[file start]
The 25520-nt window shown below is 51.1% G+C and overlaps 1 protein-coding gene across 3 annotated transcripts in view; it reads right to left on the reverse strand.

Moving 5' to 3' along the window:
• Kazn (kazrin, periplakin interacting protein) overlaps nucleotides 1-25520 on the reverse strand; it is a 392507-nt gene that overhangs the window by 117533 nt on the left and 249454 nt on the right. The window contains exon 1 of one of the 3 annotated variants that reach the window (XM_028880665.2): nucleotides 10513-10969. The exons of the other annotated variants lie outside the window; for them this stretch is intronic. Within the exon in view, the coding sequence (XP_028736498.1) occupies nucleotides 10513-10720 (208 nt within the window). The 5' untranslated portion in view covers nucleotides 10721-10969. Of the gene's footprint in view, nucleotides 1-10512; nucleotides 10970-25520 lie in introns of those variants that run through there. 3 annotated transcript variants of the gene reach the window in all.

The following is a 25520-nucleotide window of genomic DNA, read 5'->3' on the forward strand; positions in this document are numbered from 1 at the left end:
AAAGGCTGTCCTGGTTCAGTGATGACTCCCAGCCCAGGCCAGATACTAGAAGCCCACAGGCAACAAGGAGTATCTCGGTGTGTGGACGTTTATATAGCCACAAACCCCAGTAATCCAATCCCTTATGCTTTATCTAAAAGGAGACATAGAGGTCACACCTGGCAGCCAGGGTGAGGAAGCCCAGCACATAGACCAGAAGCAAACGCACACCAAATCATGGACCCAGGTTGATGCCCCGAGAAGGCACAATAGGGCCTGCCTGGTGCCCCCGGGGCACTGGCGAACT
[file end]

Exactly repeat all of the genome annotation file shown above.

The 25520-nt window shown below is 51.1% G+C and overlaps 1 protein-coding gene across 3 annotated transcripts in view; it reads right to left on the reverse strand.

Moving 5' to 3' along the window:
• Kazn (kazrin, periplakin interacting protein) overlaps nucleotides 1-25520 on the reverse strand; it is a 392507-nt gene that overhangs the window by 117533 nt on the left and 249454 nt on the right. The window contains exon 1 of one of the 3 annotated variants that reach the window (XM_028880665.2): nucleotides 10513-10969. The exons of the other annotated variants lie outside the window; for them this stretch is intronic. Within the exon in view, the coding sequence (XP_028736498.1) occupies nucleotides 10513-10720 (208 nt within the window). The 5' untranslated portion in view covers nucleotides 10721-10969. Of the gene's footprint in view, nucleotides 1-10512; nucleotides 10970-25520 lie in introns of those variants that run through there. 3 annotated transcript variants of the gene reach the window in all.

The following is a 25520-nucleotide window of genomic DNA, read 5'->3' on the forward strand; positions in this document are numbered from 1 at the left end:
AAAGGCTGTCCTGGTTCAGTGATGACTCCCAGCCCAGGCCAGATACTAGAAGCCCACAGGCAACAAGGAGTATCTCGGTGTGTGGACGTTTATATAGCCACAAACCCCAGTAATCCAATCCCTTATGCTTTATCTAAAAGGAGACATAGAGGTCACACCTGGCAGCCAGGGTGAGGAAGCCCAGCACATAGACCAGAAGCAAACGCACACCAAATCATGGACCCAGGTTGATGCCCCGAGAAGGCACAATAGGGCCTGCCTGGTGCCCCCGGGGCACTGGCGAACT